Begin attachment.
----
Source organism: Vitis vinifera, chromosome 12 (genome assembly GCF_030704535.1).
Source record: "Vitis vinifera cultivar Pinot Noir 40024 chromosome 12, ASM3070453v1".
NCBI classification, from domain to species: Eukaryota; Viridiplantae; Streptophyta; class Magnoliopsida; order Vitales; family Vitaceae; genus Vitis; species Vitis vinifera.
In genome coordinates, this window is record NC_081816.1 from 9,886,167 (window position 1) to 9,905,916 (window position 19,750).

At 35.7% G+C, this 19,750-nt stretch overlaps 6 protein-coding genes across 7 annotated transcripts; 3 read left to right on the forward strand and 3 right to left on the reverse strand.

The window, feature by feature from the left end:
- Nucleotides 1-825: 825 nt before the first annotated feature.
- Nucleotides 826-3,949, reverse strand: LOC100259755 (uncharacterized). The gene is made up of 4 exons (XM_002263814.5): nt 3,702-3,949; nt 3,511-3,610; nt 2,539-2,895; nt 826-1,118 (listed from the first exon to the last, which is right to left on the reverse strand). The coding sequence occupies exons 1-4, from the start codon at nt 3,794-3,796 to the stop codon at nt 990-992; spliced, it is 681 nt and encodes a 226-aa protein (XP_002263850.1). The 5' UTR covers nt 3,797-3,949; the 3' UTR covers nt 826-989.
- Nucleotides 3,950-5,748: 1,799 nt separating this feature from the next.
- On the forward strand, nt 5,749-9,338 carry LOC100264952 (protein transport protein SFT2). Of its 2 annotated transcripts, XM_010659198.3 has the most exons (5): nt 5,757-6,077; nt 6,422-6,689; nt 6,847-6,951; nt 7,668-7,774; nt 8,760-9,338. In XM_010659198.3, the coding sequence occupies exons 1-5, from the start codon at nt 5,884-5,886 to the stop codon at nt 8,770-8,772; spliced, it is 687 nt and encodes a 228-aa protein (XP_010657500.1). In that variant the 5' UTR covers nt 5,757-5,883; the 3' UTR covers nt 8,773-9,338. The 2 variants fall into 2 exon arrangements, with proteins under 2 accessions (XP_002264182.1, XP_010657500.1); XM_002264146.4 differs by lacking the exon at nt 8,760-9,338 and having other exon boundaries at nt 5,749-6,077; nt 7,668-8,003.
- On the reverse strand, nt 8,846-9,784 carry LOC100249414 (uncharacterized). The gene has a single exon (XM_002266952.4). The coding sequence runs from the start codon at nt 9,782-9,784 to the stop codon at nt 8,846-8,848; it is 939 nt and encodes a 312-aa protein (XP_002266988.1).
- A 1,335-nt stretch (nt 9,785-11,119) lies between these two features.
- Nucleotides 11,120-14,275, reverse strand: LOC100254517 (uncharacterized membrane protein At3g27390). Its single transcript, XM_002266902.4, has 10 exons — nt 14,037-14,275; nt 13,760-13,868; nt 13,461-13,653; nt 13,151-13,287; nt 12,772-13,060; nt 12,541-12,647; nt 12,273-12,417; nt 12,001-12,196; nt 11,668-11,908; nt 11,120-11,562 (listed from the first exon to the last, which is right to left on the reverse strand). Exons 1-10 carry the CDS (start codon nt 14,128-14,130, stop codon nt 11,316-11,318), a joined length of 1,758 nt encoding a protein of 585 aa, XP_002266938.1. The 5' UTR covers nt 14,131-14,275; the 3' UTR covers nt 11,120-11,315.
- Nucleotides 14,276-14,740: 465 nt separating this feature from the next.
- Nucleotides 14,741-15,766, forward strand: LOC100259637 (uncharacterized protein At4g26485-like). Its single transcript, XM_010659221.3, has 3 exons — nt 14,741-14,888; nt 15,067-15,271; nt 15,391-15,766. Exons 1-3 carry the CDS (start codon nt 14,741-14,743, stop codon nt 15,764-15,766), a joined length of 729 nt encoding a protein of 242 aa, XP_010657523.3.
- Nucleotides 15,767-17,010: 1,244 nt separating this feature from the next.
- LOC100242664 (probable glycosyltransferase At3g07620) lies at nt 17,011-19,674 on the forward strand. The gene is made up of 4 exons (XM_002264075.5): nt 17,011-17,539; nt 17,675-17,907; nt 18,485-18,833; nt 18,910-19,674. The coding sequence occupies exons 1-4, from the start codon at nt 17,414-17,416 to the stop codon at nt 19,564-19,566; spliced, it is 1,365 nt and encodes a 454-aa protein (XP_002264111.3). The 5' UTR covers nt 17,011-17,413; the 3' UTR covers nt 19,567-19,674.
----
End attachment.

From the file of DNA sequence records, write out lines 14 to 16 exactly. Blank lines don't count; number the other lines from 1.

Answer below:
- Nucleotides 14,276-14,740: 465 nt separating this feature from the next.
- Nucleotides 14,741-15,766, forward strand: LOC100259637 (uncharacterized protein At4g26485-like). Its single transcript, XM_010659221.3, has 3 exons — nt 14,741-14,888; nt 15,067-15,271; nt 15,391-15,766. Exons 1-3 carry the CDS (start codon nt 14,741-14,743, stop codon nt 15,764-15,766), a joined length of 729 nt encoding a protein of 242 aa, XP_010657523.3.
- Nucleotides 15,767-17,010: 1,244 nt separating this feature from the next.